464 F.2d 1136
In the Matter of LOS ANGELES TRUST DEED & MORTGAGE EXCHANGE,
ASSOCIATE FUNDINGS, INC., et al., Respondents-Appellants,
Stanley A. PHIPPS et al., Trustees-Appellees.
United States Court of Appeals,
July 17, 1972.
John E. Glover, Beverly Hills, Cal., for appellant.
Tiernan & Moneymaker, Los Angeles, Cal., for appellee.
Before MERRILL, DUNIWAY and CHOY, Circuit Judges.
CHOY, Circuit Judge:
This action stems from certain freewheeling activities of David Farrell, president and principal shareholder of Los Angeles Trust Deed & Mortgage Exchange (Exchange). In late 1958 and early 1959, Exchange financed several ventures of Edmund Cantillon and Alvin Rabalais, who were in the business of developing real property, mostly in Orange County, California.
Cantillon and Rabalais operated via different legal entities-sometimes as a co-partnership under the name, Westport Development Co. (Westport), sometimes through either of two corporations, Associate Fundings, Inc. (Associate) or Brentwood Downs, Inc. (Brentwood). They negotiated an arrangement with Farrell whereby Exchange would loan funds at 10% interest to one or more of the Cantillon-Rabalais legal entities, with trust deeds as security. In addition, Farrell personally was to receive 50% of the net profits on each tract financed by Exchange. During 1958 and 1959, Exchange financed development of seven tracts under this arrangement. In every situation, the secured loan with 10% interest was set forth in one document and the agreement to share profits with Farrell was set forth in another.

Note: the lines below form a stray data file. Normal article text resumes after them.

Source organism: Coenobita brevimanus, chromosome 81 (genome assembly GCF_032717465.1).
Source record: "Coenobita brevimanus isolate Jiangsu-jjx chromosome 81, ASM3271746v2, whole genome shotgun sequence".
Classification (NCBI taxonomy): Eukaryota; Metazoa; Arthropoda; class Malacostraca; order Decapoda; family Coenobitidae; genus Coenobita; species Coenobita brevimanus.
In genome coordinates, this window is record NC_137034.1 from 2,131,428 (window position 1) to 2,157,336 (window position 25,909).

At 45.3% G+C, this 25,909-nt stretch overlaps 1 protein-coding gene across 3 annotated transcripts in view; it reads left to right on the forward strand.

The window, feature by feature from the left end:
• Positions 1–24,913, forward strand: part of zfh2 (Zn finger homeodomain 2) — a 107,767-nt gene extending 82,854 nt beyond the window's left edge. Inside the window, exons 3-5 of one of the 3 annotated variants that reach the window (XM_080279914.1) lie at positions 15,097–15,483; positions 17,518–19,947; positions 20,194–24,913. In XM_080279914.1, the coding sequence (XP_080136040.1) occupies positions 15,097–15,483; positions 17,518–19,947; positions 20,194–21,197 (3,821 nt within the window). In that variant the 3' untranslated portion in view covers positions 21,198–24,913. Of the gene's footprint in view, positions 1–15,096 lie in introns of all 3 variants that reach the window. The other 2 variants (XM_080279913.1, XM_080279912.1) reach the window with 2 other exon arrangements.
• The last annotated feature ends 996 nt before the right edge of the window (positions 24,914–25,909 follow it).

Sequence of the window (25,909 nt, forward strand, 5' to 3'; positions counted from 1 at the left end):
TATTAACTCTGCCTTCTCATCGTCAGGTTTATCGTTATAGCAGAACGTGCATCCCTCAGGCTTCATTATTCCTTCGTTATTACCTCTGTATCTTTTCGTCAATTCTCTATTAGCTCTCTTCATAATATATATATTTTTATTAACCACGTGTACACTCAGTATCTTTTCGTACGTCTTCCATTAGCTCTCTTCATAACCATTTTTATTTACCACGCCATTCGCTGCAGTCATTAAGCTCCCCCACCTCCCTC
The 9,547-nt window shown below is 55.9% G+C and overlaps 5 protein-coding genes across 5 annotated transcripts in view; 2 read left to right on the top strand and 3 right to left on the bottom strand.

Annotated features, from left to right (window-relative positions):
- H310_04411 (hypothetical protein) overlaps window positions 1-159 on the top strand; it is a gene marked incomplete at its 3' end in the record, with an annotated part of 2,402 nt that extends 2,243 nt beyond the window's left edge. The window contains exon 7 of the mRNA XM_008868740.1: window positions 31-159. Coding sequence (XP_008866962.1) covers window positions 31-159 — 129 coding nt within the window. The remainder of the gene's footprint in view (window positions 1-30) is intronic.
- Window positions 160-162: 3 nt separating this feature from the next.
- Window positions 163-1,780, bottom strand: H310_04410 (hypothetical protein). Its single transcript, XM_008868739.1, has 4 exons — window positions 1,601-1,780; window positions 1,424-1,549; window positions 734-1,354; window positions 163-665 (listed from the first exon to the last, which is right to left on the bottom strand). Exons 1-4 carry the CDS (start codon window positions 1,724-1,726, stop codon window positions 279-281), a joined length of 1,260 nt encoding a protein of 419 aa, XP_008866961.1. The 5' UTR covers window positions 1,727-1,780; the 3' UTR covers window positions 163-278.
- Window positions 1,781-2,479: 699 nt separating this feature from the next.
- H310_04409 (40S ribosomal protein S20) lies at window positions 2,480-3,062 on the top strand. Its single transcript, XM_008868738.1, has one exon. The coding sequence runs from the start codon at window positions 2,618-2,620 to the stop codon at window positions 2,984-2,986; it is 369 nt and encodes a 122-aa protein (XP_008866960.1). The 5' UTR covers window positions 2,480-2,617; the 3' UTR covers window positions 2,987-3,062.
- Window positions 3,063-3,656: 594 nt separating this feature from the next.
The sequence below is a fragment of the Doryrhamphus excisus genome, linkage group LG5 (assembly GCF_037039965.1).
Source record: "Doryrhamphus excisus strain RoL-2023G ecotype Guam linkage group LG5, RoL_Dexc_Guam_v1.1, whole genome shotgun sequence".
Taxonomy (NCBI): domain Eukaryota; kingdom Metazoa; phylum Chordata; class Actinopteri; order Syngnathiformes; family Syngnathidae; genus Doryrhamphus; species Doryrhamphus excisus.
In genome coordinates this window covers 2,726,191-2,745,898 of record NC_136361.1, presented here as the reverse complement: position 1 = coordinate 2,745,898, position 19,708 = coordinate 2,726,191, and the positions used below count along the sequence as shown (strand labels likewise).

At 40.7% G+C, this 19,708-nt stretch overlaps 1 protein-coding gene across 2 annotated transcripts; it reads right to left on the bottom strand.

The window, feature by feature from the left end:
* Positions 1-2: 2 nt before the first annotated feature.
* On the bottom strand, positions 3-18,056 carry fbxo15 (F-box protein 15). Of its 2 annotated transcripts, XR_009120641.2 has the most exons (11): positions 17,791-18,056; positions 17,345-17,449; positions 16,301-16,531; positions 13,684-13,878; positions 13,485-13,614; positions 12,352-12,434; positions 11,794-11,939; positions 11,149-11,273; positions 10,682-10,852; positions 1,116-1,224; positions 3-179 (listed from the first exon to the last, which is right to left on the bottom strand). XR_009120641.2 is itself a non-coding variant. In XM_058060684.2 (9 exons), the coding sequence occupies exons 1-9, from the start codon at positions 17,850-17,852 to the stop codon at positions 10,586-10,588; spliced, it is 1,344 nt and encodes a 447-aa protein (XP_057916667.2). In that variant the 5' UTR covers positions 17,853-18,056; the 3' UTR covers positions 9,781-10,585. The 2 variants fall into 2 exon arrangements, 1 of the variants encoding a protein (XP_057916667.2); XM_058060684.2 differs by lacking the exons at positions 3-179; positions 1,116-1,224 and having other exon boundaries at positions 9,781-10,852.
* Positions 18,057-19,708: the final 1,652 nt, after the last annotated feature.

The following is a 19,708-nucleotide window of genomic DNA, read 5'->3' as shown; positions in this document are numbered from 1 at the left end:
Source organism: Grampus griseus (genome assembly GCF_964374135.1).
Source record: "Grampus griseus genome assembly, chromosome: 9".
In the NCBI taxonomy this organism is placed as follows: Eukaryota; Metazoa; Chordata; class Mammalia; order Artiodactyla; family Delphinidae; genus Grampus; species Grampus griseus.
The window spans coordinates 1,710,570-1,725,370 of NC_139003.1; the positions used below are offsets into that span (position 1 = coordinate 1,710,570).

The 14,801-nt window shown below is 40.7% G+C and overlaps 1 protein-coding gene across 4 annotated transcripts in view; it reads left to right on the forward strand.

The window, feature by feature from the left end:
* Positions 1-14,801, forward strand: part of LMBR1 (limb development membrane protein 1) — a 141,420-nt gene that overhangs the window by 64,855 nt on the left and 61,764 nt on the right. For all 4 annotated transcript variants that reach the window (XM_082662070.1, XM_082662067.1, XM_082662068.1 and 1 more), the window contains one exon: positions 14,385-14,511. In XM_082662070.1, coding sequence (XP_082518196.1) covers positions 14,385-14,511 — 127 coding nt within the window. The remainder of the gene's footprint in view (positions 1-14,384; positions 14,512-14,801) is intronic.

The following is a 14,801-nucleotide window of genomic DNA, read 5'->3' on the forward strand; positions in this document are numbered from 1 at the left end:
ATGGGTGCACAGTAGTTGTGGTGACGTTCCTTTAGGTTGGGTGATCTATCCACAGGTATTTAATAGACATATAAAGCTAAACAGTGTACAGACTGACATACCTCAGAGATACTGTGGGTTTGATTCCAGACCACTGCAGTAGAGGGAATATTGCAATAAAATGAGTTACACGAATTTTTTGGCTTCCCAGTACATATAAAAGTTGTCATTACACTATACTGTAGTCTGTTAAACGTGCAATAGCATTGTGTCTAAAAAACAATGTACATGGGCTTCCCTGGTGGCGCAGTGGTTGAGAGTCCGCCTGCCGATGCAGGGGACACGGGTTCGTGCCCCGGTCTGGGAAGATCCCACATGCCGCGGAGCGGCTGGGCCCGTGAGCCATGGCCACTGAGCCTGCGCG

On December 18, 1960, Exchange was adjudicated bankrupt. In July 1961, Cantillon and Rabalais filed with the bankruptcy referee two claims related to loans on two of the seven tracts. On July 29, 1966, the trustees, after acquiring both Farrell's and Exchange's interests,1 filed a counterclaim, praying that the referee dissolve the Cantillon-Rabalais "joint ventures" with Farrell and order payment to the trustees of 50% of the profits earned on the five tracts which were not included in the claims filed by Cantillon and Rabalais. Based upon certain documents, an audit of the profits on the five tracts and a stipulation of facts, the referee ordered the joint ventures to be dissolved and ordered Westport, Associate and Brentwood to turn over 50% of the net profits on the tracts. The district judge affirmed the order and this appeal followed.